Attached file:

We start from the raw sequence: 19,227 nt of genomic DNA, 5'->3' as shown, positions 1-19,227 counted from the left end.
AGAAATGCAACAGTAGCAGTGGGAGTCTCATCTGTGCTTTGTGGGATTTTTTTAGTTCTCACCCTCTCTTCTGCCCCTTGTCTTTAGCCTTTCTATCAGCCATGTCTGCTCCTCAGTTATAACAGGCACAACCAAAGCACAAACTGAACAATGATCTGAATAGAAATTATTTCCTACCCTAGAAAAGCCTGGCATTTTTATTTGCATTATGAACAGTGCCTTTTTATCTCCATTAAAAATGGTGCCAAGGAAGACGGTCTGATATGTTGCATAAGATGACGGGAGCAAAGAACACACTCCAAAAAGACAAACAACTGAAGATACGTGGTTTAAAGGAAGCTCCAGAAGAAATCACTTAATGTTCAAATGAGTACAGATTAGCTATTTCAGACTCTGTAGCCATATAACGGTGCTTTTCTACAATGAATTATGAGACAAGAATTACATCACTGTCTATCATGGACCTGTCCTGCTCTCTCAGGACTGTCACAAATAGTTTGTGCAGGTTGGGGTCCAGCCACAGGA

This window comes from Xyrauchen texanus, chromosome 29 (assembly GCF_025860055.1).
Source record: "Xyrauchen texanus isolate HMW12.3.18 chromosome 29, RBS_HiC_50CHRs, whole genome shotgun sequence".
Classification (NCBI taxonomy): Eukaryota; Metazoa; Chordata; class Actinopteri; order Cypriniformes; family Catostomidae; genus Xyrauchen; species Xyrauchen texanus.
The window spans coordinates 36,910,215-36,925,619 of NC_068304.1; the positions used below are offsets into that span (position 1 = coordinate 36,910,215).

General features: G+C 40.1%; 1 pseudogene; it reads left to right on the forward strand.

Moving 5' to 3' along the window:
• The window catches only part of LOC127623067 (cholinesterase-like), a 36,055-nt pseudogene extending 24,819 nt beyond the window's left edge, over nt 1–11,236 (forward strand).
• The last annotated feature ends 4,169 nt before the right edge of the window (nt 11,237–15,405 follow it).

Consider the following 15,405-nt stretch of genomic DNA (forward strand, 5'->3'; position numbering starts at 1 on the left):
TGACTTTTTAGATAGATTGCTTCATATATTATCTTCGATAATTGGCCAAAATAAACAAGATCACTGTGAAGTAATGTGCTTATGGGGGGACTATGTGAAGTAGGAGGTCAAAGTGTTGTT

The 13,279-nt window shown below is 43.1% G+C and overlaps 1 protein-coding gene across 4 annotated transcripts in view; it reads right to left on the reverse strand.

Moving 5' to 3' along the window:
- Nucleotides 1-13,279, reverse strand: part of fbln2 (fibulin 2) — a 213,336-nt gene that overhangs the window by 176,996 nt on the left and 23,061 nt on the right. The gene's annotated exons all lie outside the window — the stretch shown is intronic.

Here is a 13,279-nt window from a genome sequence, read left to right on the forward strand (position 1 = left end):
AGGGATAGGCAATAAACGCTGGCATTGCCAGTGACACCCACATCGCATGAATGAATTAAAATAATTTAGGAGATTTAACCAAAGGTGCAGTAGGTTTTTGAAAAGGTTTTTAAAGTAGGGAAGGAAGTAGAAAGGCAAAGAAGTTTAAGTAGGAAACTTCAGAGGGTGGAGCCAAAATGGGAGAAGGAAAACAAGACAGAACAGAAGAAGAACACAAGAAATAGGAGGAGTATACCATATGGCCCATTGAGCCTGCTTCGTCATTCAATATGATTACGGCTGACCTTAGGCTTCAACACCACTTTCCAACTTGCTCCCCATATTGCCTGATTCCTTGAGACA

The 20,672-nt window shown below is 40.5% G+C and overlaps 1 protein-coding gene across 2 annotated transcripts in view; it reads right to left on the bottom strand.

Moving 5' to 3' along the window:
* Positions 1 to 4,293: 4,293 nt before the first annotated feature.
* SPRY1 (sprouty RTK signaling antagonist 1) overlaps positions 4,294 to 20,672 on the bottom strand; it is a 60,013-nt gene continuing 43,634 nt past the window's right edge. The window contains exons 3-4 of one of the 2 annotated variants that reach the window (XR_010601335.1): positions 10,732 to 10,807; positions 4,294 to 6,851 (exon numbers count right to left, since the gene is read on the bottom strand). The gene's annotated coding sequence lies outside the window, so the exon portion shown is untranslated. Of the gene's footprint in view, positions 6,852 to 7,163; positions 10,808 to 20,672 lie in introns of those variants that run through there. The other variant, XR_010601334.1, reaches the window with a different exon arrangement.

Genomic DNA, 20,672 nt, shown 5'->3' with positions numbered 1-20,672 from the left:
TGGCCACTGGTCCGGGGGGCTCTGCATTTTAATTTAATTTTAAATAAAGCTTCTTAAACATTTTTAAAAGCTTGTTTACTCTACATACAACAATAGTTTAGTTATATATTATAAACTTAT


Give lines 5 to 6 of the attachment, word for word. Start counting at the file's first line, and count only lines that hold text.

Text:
Classification (NCBI taxonomy): Eukaryota; Metazoa; Chordata; class Actinopteri; order Cypriniformes; family Catostomidae; genus Xyrauchen; species Xyrauchen texanus.
The window spans coordinates 36,910,215-36,925,619 of NC_068304.1; the positions used below are offsets into that span (position 1 = coordinate 36,910,215).